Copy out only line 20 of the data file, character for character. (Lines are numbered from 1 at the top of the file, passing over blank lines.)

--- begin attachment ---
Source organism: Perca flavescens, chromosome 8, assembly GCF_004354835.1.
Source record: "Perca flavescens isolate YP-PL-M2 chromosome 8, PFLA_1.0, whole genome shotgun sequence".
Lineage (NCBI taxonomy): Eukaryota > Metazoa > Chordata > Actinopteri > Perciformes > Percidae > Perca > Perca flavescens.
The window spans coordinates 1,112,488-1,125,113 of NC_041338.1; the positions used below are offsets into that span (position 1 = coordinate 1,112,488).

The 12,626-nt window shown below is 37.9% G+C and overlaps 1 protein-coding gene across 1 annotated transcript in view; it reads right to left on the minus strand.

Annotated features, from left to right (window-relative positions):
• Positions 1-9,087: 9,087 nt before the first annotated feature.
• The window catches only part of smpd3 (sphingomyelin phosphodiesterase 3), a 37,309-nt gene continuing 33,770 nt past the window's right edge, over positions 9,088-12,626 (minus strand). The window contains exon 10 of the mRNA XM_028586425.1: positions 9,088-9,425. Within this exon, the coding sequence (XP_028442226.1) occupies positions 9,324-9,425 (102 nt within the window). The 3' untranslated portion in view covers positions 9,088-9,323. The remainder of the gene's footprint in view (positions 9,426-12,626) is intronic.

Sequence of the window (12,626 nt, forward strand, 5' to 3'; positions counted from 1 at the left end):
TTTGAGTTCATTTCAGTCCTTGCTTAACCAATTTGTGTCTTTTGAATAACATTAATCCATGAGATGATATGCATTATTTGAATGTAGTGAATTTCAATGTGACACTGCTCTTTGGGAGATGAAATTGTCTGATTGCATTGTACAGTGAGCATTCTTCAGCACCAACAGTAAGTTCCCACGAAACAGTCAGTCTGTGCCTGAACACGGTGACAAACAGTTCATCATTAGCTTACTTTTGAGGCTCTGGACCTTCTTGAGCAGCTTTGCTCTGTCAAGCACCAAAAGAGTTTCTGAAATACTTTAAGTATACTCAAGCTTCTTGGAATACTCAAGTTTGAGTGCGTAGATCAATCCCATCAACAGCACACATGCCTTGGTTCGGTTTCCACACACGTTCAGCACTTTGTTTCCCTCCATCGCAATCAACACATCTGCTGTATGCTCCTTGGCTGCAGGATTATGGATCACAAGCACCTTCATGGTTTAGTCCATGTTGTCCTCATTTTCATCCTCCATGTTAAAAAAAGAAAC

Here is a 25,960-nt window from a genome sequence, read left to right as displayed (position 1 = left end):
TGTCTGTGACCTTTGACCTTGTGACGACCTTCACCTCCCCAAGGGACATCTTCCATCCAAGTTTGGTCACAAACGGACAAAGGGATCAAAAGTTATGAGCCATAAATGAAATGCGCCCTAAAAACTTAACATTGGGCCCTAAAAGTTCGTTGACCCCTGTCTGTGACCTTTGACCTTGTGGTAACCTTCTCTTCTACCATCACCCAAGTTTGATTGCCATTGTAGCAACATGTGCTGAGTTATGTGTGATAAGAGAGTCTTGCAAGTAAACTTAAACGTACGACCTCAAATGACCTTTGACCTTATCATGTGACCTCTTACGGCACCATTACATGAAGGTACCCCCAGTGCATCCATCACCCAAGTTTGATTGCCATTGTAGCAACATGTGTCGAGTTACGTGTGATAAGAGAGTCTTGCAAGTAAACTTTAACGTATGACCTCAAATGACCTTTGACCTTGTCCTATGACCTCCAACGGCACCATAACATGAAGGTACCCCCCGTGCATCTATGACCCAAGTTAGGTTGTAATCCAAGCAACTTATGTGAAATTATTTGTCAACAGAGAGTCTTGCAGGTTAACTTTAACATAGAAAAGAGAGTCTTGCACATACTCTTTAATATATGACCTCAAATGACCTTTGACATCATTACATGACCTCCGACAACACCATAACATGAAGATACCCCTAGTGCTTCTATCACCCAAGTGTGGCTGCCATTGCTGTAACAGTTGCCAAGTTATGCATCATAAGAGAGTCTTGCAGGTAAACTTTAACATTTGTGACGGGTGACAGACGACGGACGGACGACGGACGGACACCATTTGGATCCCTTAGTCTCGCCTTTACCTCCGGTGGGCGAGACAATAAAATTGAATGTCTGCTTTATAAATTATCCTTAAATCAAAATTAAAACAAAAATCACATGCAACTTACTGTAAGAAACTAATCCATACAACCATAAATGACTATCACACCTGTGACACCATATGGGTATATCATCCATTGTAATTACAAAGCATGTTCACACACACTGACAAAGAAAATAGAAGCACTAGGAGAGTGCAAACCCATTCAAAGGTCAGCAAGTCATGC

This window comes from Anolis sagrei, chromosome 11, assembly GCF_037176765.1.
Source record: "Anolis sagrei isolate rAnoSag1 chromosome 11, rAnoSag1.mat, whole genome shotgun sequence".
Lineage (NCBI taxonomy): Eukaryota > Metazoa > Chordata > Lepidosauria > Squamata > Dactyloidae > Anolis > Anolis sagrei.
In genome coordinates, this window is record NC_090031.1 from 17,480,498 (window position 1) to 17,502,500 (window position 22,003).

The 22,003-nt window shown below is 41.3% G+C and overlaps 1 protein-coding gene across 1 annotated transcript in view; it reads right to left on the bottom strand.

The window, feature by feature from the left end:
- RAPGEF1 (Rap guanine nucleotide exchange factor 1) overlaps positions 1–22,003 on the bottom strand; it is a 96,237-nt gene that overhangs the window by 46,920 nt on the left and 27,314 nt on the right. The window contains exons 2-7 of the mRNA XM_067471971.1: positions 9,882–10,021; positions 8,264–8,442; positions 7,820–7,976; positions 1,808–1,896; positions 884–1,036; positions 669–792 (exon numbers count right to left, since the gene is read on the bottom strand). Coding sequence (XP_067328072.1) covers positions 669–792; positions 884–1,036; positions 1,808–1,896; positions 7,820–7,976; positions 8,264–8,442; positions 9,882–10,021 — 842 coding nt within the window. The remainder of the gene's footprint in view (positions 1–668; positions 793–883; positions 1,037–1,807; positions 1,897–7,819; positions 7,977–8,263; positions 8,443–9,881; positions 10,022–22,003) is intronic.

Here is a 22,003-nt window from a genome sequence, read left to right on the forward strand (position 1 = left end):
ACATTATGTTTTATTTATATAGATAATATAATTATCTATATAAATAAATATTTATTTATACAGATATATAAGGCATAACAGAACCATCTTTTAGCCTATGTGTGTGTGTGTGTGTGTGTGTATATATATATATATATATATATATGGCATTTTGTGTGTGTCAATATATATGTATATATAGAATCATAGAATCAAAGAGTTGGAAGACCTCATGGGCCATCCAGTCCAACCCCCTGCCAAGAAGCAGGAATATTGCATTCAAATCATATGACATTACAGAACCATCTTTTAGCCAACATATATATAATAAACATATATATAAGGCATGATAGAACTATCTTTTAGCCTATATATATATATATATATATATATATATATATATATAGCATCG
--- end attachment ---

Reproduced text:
Here is a 22,003-nt window from a genome sequence, read left to right on the forward strand (position 1 = left end):